Journalist has deep appreciation for the U.S. Postal Service. Ex-Politico reporter and now freelancer Steve Friess has a first-person story out in TIME on his feelings of nostalgia for real live letters he receives in the mail and those he sends. He writes, “The much-maligned USPS is, to me, a symphony of efficiency and human determination. I was 5 when my grandmother instilled this awe, muting the TV in frustration because folks were whining to a reporter about an upcoming postal rate hike.” He says he’s never stopped thinking about his grandmother’s words. “I practically prance to the mailbox on afternoons when I gleefully realize when my partner hasn’t gone first,” he writes. “I feel a beat of disappointment on weekdays that turn out to be federal holidays, and I eagerly anticipate the mounds I’ll have to explore when I return from trips.” Read here.
It’s off the record and I have no comment. WTH? Politico‘s Dylan Byers gets all personal today about his experiences dealing with idiotic spokespeople who refuse to comment with their names. Even more ridiculous — and we’ve all as reporters experienced this — sometimes they refuse to comment and they do so off the record, making it technically difficult to even say the flack uttered words with a voice to you at all. Byers calls this “an absurd impossibility.” It’s true. Sometimes the spokesperson gets inexplicably riled over the idea that a writer might communicate that he or she declined to comment, even if that’s exactly what the speechless spokesperson didn’t do. See here.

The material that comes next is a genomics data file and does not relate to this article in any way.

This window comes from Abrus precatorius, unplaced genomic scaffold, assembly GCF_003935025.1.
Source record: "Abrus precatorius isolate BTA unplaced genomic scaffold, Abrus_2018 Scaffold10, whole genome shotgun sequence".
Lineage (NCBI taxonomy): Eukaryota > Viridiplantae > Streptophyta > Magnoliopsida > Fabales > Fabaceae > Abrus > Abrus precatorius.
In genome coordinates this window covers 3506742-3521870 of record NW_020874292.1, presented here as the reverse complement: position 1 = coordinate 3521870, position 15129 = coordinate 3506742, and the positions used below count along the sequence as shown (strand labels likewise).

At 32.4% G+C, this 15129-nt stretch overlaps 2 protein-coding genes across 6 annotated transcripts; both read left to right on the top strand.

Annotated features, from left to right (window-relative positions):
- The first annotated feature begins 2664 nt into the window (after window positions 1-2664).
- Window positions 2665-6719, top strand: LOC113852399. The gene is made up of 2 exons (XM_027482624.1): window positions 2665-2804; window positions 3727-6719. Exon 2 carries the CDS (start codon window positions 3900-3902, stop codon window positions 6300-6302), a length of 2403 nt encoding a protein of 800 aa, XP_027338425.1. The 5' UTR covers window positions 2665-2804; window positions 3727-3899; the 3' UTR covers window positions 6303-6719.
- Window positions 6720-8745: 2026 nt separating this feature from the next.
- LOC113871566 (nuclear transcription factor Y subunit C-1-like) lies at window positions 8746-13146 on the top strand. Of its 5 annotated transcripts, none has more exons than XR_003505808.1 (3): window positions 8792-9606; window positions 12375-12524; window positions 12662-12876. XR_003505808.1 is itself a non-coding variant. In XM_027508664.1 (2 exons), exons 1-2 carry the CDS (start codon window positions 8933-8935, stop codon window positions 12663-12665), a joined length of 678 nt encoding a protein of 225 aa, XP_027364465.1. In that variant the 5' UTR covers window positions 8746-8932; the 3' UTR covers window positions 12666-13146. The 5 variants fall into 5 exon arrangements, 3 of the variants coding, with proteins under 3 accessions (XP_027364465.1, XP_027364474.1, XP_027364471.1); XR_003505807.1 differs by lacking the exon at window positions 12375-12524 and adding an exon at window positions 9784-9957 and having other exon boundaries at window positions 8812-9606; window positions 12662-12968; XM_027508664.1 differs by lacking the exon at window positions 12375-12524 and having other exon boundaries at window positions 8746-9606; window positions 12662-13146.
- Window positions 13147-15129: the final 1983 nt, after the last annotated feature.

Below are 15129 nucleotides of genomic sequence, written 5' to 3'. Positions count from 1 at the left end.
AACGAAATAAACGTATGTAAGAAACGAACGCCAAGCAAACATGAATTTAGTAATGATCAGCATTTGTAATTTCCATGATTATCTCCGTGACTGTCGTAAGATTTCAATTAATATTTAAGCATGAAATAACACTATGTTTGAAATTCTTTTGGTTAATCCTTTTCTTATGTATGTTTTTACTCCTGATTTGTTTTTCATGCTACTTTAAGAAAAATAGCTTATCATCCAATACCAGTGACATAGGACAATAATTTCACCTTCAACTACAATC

The reporters who didn’t cover Newtown. TheWrap‘s out with a quirky story on the weirdness of Newtown essentially forbidding reporters from around the nation from coming to their city on the one-year anniversary of the tragic shootings at Sandy Hook Elementary School. “How many journalists actually went to Newtown?” asked the author Tim Malloy. “There’s no saying for sure, without, you know. The Associated Press, for one, noted in a Newtown-datelined story that church bells rang out 26 times Saturday morning, once for each of the 20 children and six women killed in the shooting.” He concluded, pretty insightfully, “With nothing to cover in terms of anniversary news, news outlets were left to cover each other. Which is, let’s be honest, pretty much our favorite thing.” Read here.